Hall of Fame coach Tony Surace refused to focus on mastering any one particular sport growing up, because he had passion for each one he’d learn to play. When his passion alone wasn’t enough to allow him to keep playing organized sports, he switched his focus to coaching.
“You have your avid golfers and avid tennis players. I just wanted to play sports,” former Millville High School (N.J.) coach Surace said. “From an early age, starting in high school, I knew I wanted to coach.”
At 24-years-old, Surace accepted his first coaching gig for Millville’s basketball team shortly after graduating from West Chester State College in 1969. As a young man trying to secure a foundation for his young family, Surace said it was a tough time balancing work and attaining a graduate degree. But he also said those sacrifices built him into the man and coach his players needed.
“Back then, we started practice September 1st, so I knew I couldn’t get myself nor the team ready if I was a full-time college student,” he said. “I dropped out of class and my wife was supportive enough to allow me to do that. We had one small child (Bob) at the time.”
I don’t thank my wife enough for the support she’s given me to be away from our family coaching two sports for over 20 years.”
Though he arrived at Millville to coach basketball as an assistant originally, the Harrisburg, PA., native rose to regional acclaim as a football and baseball coach. As Millville’s baseball coach (1974-1991), Surace won 262 games, four conference titles and has been awarded as a member of the New Jersey Scholastic Baseball Coaches Hall of Fame.
As the school’s football coach (1972-1996), Surace won 152 games for the Millville Bolts football program. He also coached an undefeated Bolts team to a state championship in 1975 (Millville’s lone state title). For his football exploits, Surace has been inducted into the South Jersey Coaches Hall of Fame and the S.J. National Football Foundation Hall of Fame. He’s been inducted into eight different halls of fame in total.
However, if left up to Surace, he doesn’t believe that he was exceptional — just a man owning up to his responsibilities.
“I wouldn’t say I was a really good player or even a coach, but when they needed an [assistant] basketball coach, I did that as best I could. It wasn’t until a few years later when they needed a baseball coach that I couldn’t keep up with three sports,” he said. “I’ve been very fortunate and very blessed to have the unbelievable amount of talent — particularly in football — at Millville. My third year we were undefeated and had four All Americans. Quite frankly, I thought, ‘this is kind of easy.’ But you don’t get those types of teams often.”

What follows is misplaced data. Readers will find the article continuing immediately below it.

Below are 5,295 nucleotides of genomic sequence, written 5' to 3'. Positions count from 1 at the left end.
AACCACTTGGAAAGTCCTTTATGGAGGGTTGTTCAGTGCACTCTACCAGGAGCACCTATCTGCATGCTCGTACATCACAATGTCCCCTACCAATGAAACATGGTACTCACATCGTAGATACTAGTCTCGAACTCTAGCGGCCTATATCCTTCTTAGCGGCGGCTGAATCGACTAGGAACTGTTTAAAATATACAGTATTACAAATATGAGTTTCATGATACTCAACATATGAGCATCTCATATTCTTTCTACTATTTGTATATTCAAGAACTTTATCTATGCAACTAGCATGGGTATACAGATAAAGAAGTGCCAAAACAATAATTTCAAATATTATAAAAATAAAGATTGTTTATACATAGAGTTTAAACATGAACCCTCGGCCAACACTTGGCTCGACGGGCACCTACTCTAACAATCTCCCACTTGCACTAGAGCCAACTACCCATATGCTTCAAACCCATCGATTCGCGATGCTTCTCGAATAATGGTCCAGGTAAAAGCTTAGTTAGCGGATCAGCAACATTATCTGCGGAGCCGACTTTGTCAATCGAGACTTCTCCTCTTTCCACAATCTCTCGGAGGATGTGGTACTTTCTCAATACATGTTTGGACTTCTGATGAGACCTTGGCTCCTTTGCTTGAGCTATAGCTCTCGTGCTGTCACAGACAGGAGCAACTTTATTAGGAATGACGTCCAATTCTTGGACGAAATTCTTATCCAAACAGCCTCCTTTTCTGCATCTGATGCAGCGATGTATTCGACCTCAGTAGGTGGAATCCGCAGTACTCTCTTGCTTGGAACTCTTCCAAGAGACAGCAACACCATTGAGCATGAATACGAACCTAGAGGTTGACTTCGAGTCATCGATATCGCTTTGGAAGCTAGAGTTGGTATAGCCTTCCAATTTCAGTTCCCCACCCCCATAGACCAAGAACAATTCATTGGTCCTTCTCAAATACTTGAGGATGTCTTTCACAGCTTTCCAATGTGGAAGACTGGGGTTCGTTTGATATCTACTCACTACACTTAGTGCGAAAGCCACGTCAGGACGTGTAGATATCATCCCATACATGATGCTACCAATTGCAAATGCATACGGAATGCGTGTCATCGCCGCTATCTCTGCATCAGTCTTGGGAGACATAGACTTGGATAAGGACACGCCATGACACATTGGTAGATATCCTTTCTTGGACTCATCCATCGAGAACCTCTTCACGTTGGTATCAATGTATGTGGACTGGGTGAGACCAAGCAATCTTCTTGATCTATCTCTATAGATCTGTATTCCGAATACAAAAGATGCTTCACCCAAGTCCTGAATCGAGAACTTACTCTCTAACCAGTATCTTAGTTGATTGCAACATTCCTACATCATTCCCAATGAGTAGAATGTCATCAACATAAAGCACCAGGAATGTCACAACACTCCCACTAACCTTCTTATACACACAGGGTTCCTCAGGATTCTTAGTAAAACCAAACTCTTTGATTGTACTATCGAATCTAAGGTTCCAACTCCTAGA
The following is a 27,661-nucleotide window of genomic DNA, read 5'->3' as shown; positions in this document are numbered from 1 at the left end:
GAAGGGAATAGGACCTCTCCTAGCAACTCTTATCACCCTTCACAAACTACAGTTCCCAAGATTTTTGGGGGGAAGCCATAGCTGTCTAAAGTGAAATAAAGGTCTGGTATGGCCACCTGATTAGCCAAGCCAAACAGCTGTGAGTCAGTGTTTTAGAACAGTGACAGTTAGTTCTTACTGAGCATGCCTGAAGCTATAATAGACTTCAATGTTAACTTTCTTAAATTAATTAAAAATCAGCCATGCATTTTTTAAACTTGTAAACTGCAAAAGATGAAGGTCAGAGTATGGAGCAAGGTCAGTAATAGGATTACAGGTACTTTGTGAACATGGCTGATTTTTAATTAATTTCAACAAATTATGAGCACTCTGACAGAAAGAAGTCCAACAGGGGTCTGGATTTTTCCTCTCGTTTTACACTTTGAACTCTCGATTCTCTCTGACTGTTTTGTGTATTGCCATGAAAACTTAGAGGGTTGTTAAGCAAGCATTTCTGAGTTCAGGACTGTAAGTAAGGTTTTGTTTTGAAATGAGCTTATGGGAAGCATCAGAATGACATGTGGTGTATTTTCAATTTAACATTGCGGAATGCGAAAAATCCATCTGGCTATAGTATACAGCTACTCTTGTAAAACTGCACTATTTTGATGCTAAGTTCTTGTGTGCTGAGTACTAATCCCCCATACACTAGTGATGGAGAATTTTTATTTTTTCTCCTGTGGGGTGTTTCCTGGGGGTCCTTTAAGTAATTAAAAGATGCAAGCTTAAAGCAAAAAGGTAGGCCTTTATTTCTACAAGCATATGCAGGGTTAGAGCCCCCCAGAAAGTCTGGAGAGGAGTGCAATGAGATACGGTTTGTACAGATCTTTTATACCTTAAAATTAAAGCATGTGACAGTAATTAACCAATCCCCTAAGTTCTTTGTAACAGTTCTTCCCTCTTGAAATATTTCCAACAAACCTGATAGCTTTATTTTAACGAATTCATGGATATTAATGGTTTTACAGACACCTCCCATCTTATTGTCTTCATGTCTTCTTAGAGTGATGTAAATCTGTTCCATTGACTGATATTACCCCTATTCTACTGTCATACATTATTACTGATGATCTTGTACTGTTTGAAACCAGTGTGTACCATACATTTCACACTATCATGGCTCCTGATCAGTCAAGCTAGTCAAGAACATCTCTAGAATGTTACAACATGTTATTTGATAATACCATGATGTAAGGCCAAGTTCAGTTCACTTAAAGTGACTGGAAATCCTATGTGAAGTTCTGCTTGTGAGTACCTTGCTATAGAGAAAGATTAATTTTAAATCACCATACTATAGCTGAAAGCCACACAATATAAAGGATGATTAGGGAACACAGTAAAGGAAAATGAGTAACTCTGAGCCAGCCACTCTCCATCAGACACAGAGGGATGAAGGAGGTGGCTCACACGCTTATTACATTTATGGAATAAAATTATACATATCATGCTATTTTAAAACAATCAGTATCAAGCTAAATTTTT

Surace has been a great role model to young men in the community, but more specifically to his sons. So much so, that they have followed dad’s passion — and success — in football.
The eldest son, Bob, is the head coach at Princeton University and won an Ivy League championship in 2013. The same year, he finished as a finalist for the Eddie Robinson Jr. National Coach of the Year award and led Princeton to numerous Ivy League offensive records. Bob also coached nine years in the NFL with the Cincinnati Bengals before joining Princeton.
Brian, head coach at Fairleigh Dickenson University (NJ), is in his fifth season at the helm. He has made coaching stops at Rutgers (1995-1997), Northeastern (MA) (2005-2009), and was named American Football Magazine Offensive Assistant Coach of the Year at Rensselaer Polytechnic Institute (NY) in 2003.
“For my boys, it was fun growing up around football. They always wanted to go with daddy to work. They liked being the batboy and the ballboy and all the stuff they grew up around… It was all on them,” Tony laughed. “They wanted to do it, they were the reason they were so interested in the game. As they got into high school, they knew the philosophies, they had sat in my coaches meetings and they watched a lot tape.”
“Coaching them was easy because they were both outstanding students and hard workers — both voted captains by their peers.”
The patriarch of the Surace family says he encourages young men to take up all sports, but it was football that brought he and his sons closer.
“People ask me my thoughts on baseball and football, I say, ‘I love baseball, but I live for football.’ It’s been my life, and now with my boys doing it, it continues to be my life. I don’t think there’s a better way to raise a family than around football.”
The bond that exists between player and coach is unlike any other bond. You can try, but I don’t think you can duplicate it in business, or other aspects.”